HOLDING COURT ON SOUTH SATHORN
William Fisher - Australian Ambassador
William Fisher is a happy man. Speaking from his country's third largest foreign mission, the Australian ambassador to Thailand says he has the most sought after position in the Australian foreign service. Indeed, he says that when you get posted to Thailand it's like winning the lottery. Ambassador Fisher says that the Thai people are so friendly and welcoming, and the Thai culture is so interesting: "You feel as though you really can become a part of people's families and lives here in a way that you cannot in so many other countries."
"There are a huge range of activities between our two countries," says the Ambassador. "We have a very active political and trade relationship and we have always had an active aid program in Thailand (now US$22 million a year). Here at the embassy we have an Education Center where Thai students and their parents can come to find out more about educational programs and facilities in Australia (About 30,000 Thais have studied at Australiam educational institutions.)
"Thailand has always been a popular destination for Australian tourists but with the new economic circumstances that has increased by twenty-five percent. The presence of Australian investors here is also quite large. On the defense side, we have a mutually beneficial defense relationship with the Royal Thai Armed Forces that covers almost every facet of their activities. (The day Siam Trade interviewed the ambassador, he was presenting full post-graduate scholarships to thirteen Thai military officers, and Thai Army Commander-in-Chief General Surayud Chulanont was in attendance.) We also have a large federal police unit here at the embassy which works closely with the Thai police in many areas, particularly fighting drug trafficking."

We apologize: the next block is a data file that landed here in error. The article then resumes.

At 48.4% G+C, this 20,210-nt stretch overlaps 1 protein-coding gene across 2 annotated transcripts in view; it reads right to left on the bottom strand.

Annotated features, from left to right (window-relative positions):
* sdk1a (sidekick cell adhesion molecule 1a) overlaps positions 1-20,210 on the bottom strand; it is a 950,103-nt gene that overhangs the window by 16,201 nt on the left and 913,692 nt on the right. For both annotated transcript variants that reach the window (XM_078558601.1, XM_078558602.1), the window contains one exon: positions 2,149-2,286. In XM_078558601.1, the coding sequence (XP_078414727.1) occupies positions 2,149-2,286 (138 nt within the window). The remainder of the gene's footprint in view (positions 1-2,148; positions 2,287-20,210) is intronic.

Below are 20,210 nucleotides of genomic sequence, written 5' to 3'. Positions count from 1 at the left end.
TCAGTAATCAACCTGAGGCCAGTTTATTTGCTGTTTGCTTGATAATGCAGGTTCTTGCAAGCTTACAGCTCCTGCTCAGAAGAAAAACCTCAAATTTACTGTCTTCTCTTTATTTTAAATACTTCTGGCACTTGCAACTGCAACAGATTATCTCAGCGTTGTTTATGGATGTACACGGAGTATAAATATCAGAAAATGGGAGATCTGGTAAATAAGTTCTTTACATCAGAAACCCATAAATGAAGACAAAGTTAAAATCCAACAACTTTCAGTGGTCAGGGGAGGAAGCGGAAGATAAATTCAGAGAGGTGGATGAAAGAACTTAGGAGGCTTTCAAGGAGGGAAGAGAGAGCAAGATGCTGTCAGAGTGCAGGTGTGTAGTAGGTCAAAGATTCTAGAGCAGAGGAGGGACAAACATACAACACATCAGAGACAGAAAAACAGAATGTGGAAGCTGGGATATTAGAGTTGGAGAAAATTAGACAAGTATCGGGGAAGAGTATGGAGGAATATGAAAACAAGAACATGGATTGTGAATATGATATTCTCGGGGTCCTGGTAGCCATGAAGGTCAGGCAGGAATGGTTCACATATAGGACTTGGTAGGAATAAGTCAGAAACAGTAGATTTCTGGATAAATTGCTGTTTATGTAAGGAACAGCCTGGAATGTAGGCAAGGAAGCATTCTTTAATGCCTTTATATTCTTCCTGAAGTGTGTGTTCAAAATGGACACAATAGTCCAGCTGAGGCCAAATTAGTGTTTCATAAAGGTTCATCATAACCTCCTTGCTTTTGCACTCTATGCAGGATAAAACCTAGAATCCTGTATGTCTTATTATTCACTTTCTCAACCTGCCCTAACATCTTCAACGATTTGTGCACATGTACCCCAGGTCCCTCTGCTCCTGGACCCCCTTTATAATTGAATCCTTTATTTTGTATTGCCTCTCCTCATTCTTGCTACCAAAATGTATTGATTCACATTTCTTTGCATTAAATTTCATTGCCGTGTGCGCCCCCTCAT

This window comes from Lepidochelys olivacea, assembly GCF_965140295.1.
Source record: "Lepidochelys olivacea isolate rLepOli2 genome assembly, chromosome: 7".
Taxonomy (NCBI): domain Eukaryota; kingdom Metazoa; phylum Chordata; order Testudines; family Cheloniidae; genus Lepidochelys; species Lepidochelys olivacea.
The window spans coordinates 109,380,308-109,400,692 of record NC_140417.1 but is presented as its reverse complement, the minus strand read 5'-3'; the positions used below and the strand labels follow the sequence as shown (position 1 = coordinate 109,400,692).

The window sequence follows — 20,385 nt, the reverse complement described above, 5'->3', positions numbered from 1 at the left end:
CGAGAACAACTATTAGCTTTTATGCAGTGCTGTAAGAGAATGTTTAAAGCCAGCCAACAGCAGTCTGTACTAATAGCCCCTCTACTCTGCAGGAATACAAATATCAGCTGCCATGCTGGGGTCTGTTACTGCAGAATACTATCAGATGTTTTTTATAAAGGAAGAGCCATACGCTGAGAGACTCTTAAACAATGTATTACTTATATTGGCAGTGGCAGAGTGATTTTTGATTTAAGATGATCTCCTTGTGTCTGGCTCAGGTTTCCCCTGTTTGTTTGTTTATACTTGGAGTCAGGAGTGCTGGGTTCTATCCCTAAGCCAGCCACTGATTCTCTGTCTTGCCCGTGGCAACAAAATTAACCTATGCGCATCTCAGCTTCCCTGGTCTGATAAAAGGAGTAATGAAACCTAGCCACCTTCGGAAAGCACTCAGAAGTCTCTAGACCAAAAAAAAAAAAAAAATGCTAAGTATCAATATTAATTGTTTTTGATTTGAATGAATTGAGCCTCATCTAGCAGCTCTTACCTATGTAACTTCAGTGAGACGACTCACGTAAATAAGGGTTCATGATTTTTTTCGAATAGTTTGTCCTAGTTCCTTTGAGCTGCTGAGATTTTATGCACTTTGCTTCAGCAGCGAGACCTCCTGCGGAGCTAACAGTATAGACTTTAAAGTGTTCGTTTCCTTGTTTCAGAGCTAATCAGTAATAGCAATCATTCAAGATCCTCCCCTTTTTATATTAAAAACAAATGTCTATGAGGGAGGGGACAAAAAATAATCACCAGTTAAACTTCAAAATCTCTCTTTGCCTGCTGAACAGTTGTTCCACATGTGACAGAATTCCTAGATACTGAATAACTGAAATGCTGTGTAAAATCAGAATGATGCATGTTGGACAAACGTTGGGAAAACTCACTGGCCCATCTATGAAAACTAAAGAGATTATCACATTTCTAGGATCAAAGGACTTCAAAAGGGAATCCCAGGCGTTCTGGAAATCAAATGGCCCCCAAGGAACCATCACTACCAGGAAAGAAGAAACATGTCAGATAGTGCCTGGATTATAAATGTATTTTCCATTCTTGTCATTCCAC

It has been said that it is extremely frustrating being an ambassador because one must always watch what one says. How does Ambassador Fisher think about this? "I never feel frustrated, but to the despair of my colleagues I usually say what I think. Sometimes I might not say all of what I think, but I don't think I've ever been in the position to seriously reign myself in."
What about Pauline Hanson? "The Australian Government firmly repudiated what Pauline was putting forward, and we had to keep saying that. We had to remind people that this was not a majority view in Australia, she only had about six or seven percent in the public opinion polls, so don't exaggerate this too much.
"However, if I had been a Thai citizen, living in Bangkok glancing at the news every once in a while, I would have also thought that Pauline Hanson was taking Australia by storm. I think the media made so much out of this because it was the first piece of interesting political news out of Australia since Gough Whitlam's government was dismissed back in 1975. But the One Nation movement got much more prominence than a tiny movement with six or seven percent of the popular support deserved. It was a little movement making a lot of noise."
How have trade relations changed because of the economic crisis, and what goods are going back and forth? "Thai exports to Australia have increased tremendously, so much so that what in the past was a trade deficit for the Thais is now a trade surplus. Seafood is their biggest export to us, followed by other foodstuffs and then machinery, car parts, computer parts, and telecommunications systems. For our part, we send a lot of aluminum, gold, dairy products, and wheat to Thailand. Australian cotton and wool are also significant imports to this country because they are used in the Thai textile industry to manufacture items for export.
"Australia provided US$1 billion of the IMF bail-out package to Thailand. We have also lowered our tariffs to Thailand from seven to eight percent five years ago to about five percent right across the board today. The main agenda for APEC right now is trade liberalization and tariff reduction, and Australia has played a major role in this regard."
When Thais go Downunder where are they going, and have tourist arrivals from Thailand dropped off considerably? "Thais going to Australia tend to go to Sydney, Melbourne, Perth, and the Gold Coast. They like to visit animal parks, play golf and spend time in clean and safe cities. Yes, unfortunately, because of the crisis Thai tourism to Australia is down by more than thirty percent. I would like to point out though that Thais give our embassy lots of compliments when it comes to the speed and friendliness of the service we offer when issuing visas."